…This civilized, respectful, erudite, well-argued, beautifully structured book is a revelation in a controversy that has been marked by crude and adversarial public mud-slinging. His opponents could learn major lessons from him in derech eretz, let alone in Torah.
A kibbutz adopts the philosophy of Anthroposophy, a cult (or cult-like group) that follows the teachings of Rudolph Steiner, and early 20th century social philosopher and occultist. The kibbutz goes into the organic produce business and is successful. Tnuva then buys out the kibbutz and employs the kibbutzniks. The produce and foodstuffs get kosher certification from the Rabbinute. Time passes. Yad L’Achim, the haredi anti-cult organization, goes to the haredi rabbinic court Edah Charedis in Jerusalem. Edah Charedis issues a statement banning the produce from the kibbutz and labeling it non-kosher.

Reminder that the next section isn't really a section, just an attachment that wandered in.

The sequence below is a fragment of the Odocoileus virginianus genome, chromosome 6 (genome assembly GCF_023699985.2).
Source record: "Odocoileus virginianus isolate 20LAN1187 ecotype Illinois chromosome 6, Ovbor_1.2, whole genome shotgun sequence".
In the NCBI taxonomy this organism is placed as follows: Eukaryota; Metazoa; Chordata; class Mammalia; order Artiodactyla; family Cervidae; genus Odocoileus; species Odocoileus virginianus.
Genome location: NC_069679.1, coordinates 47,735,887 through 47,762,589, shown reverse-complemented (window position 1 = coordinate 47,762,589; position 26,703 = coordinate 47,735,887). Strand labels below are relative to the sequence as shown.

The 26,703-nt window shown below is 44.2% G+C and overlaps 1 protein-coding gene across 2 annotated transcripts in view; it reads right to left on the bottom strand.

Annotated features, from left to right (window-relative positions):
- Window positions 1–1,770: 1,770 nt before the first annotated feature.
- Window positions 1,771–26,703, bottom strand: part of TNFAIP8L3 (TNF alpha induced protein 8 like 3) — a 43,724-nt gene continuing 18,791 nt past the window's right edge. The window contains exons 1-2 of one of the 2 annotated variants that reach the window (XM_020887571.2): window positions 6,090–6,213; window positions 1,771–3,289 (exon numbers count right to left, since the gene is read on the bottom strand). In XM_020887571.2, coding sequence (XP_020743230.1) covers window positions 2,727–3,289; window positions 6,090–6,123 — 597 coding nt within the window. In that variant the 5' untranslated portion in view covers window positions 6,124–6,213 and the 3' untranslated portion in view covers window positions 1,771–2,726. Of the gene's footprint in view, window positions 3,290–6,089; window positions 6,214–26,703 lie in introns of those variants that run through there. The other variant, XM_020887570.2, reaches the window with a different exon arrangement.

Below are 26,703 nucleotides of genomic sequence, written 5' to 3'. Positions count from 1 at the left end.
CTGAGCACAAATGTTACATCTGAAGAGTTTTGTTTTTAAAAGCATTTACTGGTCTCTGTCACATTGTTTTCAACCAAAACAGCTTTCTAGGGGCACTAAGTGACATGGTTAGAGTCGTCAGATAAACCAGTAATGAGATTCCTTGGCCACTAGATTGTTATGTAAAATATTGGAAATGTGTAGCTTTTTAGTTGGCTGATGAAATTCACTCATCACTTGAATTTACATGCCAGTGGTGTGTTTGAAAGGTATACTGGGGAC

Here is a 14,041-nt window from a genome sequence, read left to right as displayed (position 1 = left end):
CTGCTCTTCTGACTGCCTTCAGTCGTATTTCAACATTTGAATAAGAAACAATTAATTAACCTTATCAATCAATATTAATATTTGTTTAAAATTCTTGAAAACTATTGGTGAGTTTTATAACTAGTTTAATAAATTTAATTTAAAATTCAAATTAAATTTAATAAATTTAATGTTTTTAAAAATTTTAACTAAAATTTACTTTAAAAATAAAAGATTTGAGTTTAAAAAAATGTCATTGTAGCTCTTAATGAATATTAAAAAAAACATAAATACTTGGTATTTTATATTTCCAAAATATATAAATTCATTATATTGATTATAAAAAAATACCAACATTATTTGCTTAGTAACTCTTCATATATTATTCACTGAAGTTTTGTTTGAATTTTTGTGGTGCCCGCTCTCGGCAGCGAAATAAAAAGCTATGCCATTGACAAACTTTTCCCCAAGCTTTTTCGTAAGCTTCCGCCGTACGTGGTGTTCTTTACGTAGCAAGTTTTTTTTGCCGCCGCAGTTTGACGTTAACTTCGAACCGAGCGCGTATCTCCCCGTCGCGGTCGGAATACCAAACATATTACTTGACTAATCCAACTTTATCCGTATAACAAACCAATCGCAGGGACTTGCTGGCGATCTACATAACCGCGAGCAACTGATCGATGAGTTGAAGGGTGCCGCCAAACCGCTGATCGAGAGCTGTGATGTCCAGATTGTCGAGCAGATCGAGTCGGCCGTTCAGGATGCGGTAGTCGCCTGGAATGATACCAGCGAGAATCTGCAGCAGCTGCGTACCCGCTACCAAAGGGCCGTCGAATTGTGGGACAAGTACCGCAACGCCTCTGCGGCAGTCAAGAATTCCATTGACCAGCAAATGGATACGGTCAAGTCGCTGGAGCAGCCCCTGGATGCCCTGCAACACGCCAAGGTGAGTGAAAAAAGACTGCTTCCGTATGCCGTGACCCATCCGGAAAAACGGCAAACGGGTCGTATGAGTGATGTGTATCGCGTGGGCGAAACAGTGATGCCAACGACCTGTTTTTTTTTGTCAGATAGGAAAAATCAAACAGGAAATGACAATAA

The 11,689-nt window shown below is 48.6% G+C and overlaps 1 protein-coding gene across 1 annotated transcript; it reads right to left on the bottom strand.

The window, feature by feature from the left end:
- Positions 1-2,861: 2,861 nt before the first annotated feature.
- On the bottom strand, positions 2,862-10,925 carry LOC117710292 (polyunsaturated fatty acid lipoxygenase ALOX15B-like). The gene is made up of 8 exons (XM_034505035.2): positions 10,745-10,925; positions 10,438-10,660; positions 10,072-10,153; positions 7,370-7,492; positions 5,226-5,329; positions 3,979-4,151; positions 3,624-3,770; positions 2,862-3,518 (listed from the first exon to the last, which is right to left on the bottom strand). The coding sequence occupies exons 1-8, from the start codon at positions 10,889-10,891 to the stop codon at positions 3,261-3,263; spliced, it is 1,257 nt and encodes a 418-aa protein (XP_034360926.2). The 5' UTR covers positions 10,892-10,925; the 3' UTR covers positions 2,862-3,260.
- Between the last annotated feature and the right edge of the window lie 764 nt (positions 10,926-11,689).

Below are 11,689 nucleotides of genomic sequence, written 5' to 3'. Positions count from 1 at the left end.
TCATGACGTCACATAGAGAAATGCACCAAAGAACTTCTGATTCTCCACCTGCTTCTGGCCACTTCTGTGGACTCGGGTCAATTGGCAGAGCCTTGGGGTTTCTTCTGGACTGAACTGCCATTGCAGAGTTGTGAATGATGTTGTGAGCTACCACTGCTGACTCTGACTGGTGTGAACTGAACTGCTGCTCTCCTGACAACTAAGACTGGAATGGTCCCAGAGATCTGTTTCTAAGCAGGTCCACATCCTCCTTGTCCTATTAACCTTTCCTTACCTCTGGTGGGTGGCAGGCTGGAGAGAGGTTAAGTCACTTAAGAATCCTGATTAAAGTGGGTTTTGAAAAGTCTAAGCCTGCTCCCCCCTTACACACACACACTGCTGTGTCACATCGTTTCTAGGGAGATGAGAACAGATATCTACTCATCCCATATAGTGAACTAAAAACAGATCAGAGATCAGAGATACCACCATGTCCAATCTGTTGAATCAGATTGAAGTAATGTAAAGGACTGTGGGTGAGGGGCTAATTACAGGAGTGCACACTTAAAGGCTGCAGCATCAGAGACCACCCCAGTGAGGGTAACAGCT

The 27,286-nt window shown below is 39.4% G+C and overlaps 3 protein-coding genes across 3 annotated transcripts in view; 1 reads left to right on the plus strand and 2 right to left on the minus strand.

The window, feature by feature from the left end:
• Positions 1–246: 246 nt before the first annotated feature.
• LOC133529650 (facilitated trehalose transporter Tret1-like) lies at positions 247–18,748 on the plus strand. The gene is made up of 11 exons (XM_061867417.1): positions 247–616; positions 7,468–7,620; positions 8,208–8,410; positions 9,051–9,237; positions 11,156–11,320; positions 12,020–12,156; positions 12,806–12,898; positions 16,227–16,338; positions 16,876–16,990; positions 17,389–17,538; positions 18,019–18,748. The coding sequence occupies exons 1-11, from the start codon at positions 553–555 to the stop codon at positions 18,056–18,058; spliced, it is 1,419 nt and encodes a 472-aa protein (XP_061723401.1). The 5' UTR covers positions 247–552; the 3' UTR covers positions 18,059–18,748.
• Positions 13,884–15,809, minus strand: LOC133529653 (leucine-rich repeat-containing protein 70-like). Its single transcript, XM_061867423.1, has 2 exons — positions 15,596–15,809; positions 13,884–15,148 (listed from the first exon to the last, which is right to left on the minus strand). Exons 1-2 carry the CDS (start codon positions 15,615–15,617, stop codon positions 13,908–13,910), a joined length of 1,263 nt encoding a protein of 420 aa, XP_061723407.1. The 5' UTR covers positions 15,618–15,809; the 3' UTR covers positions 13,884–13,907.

1. If the food is inherently kosher, how can it become “treife” due to the beliefs of the growers?
2. Outside of wine, which would be kosher without supervision if not for a specific rabbinic enactment made at the time of the Mishna to forbid non-Jewish wine, are there any other foods that have been banned because of who produces them?
[Cheese needs supervision because of the coagulating agents used, but others assert the reason for this rabbinic enactment from Mishnaic times was to separate Jews from non-Jews. Milk also has a kashrut reason, although some also hold this ancient rabbinic enactment was made to prevent intermarriage. Meat needs supervision because kosher meat and treife meat are indistinguishable and the incentive for cheating is high because of the price disparity between the two.]
3. Halakha does not ban the produce of idol worshippers, even Jewish idol worshippers, and does not question its kashrut status. Indeed, even prepared foods of idol worshippers are kosher, as long as the ingredients are kosher. What basis is there in Jewish law for Edah Charedis to declare Harduf foods non-kosher?